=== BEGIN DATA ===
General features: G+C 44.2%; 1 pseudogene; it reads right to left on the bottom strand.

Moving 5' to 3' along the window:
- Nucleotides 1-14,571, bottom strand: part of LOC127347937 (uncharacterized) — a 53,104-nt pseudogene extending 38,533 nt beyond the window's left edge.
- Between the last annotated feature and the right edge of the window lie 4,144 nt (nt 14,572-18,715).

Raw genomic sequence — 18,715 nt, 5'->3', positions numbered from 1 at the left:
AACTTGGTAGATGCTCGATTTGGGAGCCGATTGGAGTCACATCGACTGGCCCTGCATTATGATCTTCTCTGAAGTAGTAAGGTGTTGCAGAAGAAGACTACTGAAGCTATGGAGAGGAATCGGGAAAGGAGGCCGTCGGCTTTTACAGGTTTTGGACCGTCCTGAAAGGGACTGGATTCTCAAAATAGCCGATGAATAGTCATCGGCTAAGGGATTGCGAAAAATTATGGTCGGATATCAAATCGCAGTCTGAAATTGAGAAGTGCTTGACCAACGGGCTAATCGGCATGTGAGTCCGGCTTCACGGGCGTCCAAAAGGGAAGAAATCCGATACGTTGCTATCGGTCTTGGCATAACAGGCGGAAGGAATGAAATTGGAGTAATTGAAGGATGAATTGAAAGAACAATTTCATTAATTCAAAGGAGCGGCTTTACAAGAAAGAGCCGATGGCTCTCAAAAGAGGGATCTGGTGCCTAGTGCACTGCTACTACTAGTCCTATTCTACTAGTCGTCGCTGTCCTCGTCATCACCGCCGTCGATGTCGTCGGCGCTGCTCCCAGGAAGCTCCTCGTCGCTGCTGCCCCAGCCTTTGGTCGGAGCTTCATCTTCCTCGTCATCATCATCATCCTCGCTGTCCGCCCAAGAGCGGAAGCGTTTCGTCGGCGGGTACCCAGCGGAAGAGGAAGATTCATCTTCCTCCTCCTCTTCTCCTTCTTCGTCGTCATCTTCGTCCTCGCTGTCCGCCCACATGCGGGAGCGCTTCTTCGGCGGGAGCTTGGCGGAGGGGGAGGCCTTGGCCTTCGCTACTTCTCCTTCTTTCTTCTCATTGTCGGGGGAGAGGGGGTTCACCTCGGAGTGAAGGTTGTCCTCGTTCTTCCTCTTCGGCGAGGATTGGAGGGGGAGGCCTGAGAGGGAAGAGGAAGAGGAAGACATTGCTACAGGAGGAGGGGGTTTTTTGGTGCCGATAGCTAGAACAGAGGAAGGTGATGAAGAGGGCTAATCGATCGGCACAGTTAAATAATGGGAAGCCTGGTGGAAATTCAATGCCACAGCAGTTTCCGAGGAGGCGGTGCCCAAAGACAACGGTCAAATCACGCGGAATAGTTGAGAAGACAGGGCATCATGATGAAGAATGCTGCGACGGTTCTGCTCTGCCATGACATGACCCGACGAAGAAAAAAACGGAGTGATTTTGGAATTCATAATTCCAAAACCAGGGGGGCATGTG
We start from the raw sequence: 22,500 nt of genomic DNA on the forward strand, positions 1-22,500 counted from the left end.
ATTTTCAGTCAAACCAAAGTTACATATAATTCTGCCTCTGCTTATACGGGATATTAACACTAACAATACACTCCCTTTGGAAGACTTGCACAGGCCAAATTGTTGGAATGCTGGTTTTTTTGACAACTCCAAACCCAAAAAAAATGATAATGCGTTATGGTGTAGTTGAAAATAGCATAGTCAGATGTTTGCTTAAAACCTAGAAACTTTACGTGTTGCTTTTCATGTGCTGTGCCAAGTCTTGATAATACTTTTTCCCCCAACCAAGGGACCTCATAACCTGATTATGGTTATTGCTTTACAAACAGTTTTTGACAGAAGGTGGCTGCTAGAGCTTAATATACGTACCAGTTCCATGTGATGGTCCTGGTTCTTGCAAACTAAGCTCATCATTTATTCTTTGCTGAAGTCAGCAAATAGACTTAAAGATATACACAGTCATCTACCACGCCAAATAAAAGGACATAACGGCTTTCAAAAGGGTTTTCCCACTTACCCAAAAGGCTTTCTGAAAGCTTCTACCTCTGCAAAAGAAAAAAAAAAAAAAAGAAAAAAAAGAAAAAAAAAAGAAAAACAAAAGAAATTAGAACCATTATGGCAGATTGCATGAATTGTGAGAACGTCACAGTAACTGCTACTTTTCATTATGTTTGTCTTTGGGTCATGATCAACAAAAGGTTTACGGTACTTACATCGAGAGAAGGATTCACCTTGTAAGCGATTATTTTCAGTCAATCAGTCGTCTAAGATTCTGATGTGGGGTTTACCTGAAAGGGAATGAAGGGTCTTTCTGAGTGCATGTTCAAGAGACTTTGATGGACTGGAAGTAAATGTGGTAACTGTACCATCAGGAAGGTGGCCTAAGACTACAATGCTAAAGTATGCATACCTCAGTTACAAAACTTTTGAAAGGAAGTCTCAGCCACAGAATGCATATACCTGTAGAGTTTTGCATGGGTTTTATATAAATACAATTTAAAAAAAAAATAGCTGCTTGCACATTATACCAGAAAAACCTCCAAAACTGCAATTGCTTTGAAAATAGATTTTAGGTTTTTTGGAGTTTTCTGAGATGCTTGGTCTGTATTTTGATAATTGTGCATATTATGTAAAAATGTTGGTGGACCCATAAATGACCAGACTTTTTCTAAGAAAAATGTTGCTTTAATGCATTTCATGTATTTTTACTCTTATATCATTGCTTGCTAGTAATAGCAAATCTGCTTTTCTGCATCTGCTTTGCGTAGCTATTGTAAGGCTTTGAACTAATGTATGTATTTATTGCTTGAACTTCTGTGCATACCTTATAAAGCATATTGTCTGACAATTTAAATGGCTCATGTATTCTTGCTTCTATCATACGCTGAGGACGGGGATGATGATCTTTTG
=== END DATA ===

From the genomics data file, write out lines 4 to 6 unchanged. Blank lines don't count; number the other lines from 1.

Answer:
- Between the last annotated feature and the right edge of the window lie 4,144 nt (nt 14,572-18,715).

Raw genomic sequence — 18,715 nt, 5'->3', positions numbered from 1 at the left:
AACTTGGTAGATGCTCGATTTGGGAGCCGATTGGAGTCACATCGACTGGCCCTGCATTATGATCTTCTCTGAAGTAGTAAGGTGTTGCAGAAGAAGACTACTGAAGCTATGGAGAGGAATCGGGAAAGGAGGCCGTCGGCTTTTACAGGTTTTGGACCGTCCTGAAAGGGACTGGATTCTCAAAATAGCCGATGAATAGTCATCGGCTAAGGGATTGCGAAAAATTATGGTCGGATATCAAATCGCAGTCTGAAATTGAGAAGTGCTTGACCAACGGGCTAATCGGCATGTGAGTCCGGCTTCACGGGCGTCCAAAAGGGAAGAAATCCGATACGTTGCTATCGGTCTTGGCATAACAGGCGGAAGGAATGAAATTGGAGTAATTGAAGGATGAATTGAAAGAACAATTTCATTAATTCAAAGGAGCGGCTTTACAAGAAAGAGCCGATGGCTCTCAAAAGAGGGATCTGGTGCCTAGTGCACTGCTACTACTAGTCCTATTCTACTAGTCGTCGCTGTCCTCGTCATCACCGCCGTCGATGTCGTCGGCGCTGCTCCCAGGAAGCTCCTCGTCGCTGCTGCCCCAGCCTTTGGTCGGAGCTTCATCTTCCTCGTCATCATCATCATCCTCGCTGTCCGCCCAAGAGCGGAAGCGTTTCGTCGGCGGGTACCCAGCGGAAGAGGAAGATTCATCTTCCTCCTCCTCTTCTCCTTCTTCGTCGTCATCTTCGTCCTCGCTGTCCGCCCACATGCGGGAGCGCTTCTTCGGCGGGAGCTTGGCGGAGGGGGAGGCCTTGGCCTTCGCTACTTCTCCTTCTTTCTTCTCATTGTCGGGGGAGAGGGGGTTCACCTCGGAGTGAAGGTTGTCCTCGTTCTTCCTCTTCGGCGAGGATTGGAGGGGGAGGCCTGAGAGGGAAGAGGAAGAGGAAGACATTGCTACAGGAGGAGGGGGTTTTTTGGTGCCGATAGCTAGAACAGAGGAAGGTGATGAAGAGGGCTAATCGATCGGCACAGTTAAATAATGGGAAGCCTGGTGGAAATTCAATGCCACAGCAGTTTCCGAGGAGGCGGTGCCCAAAGACAACGGTCAAATCACGCGGAATAGTTGAGAAGACAGGGCATCATGATGAAGAATGCTGCGACGGTTCTGCTCTGCCATGACATGACCCGACGAAGAAAAAAACGGAGTGATTTTGGAATTCATAATTCCAAAACCAGGGGGGCATGTG